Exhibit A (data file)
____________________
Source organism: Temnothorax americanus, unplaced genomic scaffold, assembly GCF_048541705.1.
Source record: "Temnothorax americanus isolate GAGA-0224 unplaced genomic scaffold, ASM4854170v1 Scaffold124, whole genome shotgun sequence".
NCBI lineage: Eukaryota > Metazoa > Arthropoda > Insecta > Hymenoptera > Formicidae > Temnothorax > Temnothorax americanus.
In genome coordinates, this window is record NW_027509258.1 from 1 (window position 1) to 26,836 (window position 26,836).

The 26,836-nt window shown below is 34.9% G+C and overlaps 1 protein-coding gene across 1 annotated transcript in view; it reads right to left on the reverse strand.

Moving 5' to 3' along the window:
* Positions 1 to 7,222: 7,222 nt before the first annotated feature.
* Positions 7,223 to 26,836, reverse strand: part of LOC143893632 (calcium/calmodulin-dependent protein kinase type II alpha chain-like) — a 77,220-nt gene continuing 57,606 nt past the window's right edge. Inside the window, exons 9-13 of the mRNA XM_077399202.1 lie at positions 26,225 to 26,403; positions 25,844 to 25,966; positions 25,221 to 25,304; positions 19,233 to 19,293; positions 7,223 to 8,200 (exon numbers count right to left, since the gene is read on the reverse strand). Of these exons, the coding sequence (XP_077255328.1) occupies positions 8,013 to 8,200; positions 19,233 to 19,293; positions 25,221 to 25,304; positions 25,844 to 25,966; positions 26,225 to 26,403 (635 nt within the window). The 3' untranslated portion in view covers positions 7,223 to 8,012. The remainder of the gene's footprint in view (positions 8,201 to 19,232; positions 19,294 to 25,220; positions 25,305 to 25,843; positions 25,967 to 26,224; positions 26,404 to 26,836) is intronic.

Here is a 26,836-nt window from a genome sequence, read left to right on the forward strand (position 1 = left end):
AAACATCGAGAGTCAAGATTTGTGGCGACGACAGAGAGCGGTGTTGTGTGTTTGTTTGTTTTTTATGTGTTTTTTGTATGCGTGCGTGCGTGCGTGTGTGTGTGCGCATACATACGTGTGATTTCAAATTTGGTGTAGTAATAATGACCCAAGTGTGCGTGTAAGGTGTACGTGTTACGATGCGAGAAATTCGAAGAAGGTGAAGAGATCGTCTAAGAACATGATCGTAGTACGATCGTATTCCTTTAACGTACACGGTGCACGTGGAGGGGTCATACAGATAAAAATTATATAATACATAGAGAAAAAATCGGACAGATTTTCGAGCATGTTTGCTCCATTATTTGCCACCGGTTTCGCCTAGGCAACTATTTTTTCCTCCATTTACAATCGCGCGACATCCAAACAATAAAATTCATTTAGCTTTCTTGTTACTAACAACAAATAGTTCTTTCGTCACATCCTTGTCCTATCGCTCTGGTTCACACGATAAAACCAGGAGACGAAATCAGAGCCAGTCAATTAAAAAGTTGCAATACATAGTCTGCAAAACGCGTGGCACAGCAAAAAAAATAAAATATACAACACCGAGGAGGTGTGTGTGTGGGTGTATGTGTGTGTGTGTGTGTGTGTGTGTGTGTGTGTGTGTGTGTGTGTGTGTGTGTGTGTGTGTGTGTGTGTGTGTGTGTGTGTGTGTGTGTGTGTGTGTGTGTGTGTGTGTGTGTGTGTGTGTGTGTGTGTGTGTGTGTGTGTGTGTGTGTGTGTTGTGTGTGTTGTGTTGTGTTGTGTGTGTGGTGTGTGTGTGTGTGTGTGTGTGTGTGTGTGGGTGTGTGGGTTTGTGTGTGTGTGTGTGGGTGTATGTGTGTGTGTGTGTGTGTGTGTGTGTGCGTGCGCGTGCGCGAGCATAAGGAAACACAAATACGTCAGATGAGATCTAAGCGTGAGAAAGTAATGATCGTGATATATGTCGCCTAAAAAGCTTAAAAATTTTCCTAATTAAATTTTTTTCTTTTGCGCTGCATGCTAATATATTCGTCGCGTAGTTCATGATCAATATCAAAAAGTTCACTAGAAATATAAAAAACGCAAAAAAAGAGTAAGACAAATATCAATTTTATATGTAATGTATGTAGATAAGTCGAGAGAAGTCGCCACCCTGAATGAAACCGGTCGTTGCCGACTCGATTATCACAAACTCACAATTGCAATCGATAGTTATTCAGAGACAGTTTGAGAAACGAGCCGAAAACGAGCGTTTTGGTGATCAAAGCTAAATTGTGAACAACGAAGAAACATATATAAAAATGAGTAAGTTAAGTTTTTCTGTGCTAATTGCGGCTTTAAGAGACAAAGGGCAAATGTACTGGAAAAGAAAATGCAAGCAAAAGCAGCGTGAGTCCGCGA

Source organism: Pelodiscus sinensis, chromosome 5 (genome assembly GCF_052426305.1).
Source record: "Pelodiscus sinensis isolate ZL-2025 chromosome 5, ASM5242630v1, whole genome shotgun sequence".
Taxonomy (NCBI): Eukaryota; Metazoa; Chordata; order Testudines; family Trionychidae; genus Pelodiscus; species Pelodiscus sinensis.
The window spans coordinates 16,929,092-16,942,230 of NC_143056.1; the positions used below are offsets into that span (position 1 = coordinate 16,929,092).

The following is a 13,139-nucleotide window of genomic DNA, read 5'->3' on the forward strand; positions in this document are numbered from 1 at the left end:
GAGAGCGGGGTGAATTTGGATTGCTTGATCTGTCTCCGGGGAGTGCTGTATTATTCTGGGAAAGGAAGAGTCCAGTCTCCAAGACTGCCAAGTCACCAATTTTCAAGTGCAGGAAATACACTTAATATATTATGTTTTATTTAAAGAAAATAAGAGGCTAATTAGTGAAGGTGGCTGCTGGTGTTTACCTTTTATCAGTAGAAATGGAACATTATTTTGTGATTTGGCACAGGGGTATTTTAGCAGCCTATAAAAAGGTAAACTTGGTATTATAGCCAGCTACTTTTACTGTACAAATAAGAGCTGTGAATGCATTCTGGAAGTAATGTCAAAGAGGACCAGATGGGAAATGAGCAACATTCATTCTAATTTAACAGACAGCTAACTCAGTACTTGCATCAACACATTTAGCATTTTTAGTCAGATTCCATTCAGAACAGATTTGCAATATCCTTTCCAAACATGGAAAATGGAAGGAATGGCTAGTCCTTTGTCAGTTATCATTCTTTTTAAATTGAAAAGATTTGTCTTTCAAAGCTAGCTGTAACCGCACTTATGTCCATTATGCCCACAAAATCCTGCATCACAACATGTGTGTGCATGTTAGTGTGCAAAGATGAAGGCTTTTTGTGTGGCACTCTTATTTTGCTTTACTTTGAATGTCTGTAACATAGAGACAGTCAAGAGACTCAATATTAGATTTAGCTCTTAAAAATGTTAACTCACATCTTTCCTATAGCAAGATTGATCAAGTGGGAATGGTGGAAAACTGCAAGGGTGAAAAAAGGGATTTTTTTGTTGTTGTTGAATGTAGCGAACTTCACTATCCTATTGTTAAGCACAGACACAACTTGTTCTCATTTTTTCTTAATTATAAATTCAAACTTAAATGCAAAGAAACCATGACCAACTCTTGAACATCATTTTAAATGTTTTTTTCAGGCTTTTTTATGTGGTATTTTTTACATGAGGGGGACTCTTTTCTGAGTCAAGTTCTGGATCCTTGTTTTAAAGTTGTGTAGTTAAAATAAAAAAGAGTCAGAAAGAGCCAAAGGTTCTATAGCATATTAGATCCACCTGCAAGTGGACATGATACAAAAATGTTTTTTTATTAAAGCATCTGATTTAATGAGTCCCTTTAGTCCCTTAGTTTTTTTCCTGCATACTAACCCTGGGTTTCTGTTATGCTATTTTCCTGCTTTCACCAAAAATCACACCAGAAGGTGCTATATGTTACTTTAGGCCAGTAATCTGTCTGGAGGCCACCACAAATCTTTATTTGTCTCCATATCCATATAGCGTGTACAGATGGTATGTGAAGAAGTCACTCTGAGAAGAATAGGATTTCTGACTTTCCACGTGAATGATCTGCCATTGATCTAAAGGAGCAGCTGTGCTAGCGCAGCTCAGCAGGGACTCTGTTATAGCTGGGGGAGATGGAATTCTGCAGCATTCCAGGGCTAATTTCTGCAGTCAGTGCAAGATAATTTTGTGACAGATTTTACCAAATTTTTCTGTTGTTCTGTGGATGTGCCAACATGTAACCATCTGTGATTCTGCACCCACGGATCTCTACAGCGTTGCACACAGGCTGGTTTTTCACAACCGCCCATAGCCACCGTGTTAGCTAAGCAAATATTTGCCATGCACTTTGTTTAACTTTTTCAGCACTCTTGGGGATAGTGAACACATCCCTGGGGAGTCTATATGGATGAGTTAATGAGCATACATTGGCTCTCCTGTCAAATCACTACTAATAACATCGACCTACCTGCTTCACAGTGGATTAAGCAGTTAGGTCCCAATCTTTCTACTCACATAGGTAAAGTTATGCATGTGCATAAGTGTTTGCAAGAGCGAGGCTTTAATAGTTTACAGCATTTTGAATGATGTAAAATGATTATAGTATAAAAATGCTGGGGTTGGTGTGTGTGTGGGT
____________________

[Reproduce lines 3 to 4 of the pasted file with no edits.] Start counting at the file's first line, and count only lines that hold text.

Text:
NCBI lineage: Eukaryota > Metazoa > Arthropoda > Insecta > Hymenoptera > Formicidae > Temnothorax > Temnothorax americanus.
In genome coordinates, this window is record NW_027509258.1 from 1 (window position 1) to 26,836 (window position 26,836).